Confession: I’m addicted to school supplies. I get feverish over all of the back-to-school sales and can’t wait to “get high” on the smell of a new box of crayons. Crayolas® do smell good anytime, but add a wisp of a crisp fall breeze and a bouquet of newly sharpened pencils and I am in heaven.
My obsessive craving of “Essence de Crayola” goes all the way back to Kindergarten. I remember my giddiness the couple of weeks before each new school year began. I’d fuss over my new clothes: try on, model, fold and stack, repeat. I’d daydream about the first day of school. And I’d open and close my pencil box to get that smell of brand new school supplies over and over.
“Back to school” time was always very exciting for me. I still feel something during that time of year, even though I’m no longer a child or in school, and even though I homeschool my own children. I don’t know what it is and I can’t explain it. But it prompts me to do my part to help school supply companies stay in business, and it invokes in me a fervent desire to do something special in our homeschool at that time as well.
So far in our homeschooling journey we’ve schooled year round in some form or another. It allows us more freedom throughout the whole year and it keeps the kids from hanging out in front of a screen all day when it’s too hot to do much else. But every “year” in our homeschool has a different theme. Sometimes we begin our new school year in August, sometimes September or October. (It depends on how long it takes us to accomplish our goals of the previous year, the scheduling of vacations, how the harvest is going, and it accounts for a few weeks’ break in between themes to unwind and then prepare.)
The first day of our new theme, I present each of the children with a goodie bag full of things that reflect that theme and our upcoming learning adventures and goals. There are always little treats in there, like Smarties®, with a note about how smart we’re going to get. There’s usually a book. Some of the aforementioned school supplies are stuffed inside, often with a thematic twist. It might include an imaginative toy, role play item, or activity kit associated with an upcoming unit. One year we were going to be doing a lot of international studies and so I made each child his own very real-looking passport (that we put stickers in as we studied, representing the countries we “visited”). One year our theme was “Treasure,” comprising units such as Pirates, Knowledge, and Ancient Egypt. I sent the kids on an elaborate treasure hunt with the not-back-to-school bags being the treasure at the end.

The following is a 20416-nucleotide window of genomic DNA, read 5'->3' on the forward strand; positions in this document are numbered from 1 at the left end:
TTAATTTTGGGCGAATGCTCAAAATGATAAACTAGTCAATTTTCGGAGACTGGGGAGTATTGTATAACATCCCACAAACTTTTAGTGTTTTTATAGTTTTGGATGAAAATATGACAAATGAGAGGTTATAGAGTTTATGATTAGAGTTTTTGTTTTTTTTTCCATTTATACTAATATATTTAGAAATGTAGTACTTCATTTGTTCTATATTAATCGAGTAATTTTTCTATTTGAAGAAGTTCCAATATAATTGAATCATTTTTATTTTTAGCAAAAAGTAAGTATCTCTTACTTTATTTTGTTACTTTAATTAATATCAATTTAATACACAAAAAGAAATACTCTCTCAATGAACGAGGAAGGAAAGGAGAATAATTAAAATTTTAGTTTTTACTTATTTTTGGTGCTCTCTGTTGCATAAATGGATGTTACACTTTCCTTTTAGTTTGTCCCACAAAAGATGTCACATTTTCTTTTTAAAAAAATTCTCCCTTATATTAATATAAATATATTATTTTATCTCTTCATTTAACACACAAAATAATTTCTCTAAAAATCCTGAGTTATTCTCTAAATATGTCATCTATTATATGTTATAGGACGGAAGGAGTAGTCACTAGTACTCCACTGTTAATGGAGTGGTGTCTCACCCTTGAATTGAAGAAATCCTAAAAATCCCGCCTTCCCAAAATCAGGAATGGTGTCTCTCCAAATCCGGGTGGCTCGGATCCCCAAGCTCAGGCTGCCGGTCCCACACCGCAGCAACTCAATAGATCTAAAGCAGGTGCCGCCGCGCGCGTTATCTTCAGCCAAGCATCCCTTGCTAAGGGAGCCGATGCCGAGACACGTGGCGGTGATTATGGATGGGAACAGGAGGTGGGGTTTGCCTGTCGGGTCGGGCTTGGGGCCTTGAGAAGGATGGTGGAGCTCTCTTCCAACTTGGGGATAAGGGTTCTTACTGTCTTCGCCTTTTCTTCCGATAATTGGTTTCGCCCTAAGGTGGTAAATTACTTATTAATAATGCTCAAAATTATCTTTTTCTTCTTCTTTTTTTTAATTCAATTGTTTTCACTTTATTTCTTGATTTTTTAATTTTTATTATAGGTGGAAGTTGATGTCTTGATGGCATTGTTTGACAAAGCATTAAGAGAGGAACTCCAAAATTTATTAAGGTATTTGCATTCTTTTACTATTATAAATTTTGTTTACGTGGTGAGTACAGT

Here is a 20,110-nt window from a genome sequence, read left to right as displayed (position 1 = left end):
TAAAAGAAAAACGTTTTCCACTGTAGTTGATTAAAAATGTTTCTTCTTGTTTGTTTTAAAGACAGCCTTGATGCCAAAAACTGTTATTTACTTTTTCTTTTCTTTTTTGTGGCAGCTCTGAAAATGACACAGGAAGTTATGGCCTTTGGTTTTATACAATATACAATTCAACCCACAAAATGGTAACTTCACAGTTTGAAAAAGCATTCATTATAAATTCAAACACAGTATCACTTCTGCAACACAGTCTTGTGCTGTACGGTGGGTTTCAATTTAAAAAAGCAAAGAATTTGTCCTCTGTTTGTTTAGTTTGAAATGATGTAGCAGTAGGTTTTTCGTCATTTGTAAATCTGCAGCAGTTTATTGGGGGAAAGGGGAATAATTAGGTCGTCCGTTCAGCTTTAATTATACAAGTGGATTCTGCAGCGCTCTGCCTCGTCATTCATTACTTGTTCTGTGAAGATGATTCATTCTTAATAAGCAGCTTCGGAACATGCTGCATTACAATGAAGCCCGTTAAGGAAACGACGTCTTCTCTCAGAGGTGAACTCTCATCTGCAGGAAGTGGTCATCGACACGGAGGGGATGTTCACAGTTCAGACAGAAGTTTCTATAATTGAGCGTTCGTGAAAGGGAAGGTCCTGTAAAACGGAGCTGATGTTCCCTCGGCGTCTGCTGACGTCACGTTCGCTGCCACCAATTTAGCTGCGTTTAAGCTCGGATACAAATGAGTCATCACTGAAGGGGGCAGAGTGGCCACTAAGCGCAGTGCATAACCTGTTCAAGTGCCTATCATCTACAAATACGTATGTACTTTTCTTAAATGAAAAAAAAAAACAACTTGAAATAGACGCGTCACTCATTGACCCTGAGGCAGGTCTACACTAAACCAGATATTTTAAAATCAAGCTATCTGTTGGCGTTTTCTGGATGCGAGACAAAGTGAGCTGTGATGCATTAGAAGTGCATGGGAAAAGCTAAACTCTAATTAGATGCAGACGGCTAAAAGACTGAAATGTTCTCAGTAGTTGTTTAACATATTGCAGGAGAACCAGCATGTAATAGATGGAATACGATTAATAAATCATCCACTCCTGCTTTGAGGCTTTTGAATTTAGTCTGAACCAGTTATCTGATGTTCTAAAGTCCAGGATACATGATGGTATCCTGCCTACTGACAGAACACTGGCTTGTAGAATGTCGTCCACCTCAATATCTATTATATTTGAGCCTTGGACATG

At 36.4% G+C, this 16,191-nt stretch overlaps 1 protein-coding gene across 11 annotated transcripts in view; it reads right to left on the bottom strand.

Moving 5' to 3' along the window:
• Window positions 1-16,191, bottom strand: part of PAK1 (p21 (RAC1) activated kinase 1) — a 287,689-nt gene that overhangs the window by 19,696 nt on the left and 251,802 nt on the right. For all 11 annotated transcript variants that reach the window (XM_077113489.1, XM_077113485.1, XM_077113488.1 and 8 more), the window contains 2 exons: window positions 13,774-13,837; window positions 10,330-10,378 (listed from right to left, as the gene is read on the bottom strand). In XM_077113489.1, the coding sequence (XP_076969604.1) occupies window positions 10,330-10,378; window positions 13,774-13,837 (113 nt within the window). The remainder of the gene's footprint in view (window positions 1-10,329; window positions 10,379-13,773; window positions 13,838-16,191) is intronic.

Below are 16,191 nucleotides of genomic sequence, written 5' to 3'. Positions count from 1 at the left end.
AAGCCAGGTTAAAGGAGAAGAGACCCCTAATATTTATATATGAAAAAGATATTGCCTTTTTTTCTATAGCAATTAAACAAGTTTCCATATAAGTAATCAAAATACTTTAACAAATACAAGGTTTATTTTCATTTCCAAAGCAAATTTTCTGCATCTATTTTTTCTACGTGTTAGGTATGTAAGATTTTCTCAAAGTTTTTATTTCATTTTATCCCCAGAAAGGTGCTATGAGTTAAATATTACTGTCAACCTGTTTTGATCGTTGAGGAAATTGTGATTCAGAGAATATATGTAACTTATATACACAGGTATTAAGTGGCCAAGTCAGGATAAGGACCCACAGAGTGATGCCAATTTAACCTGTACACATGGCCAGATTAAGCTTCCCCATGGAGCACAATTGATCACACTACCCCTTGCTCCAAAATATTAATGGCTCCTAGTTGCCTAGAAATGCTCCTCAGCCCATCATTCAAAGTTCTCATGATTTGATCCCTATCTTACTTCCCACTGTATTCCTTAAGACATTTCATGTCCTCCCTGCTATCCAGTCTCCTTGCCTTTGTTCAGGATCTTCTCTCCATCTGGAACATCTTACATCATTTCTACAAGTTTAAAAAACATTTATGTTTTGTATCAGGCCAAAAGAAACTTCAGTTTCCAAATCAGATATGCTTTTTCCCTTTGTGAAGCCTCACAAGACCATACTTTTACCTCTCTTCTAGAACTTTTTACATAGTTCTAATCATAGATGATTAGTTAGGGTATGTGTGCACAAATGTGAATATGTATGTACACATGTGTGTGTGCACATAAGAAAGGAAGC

The bags serve multiple purposes. They mark the beginning of something new; they give a heads up as to what there is to look forward to; and one by one as we take the items out of the bags, we discuss the goals and expectations associated with the tangible reminders. Of course, they’re also just plain fun.
When most everyone else your kids know is getting new lunchboxes and backpacks preparing to leave home for the day, the not-back-to-school bag is an exciting way to prepare your kids to stay home for the day.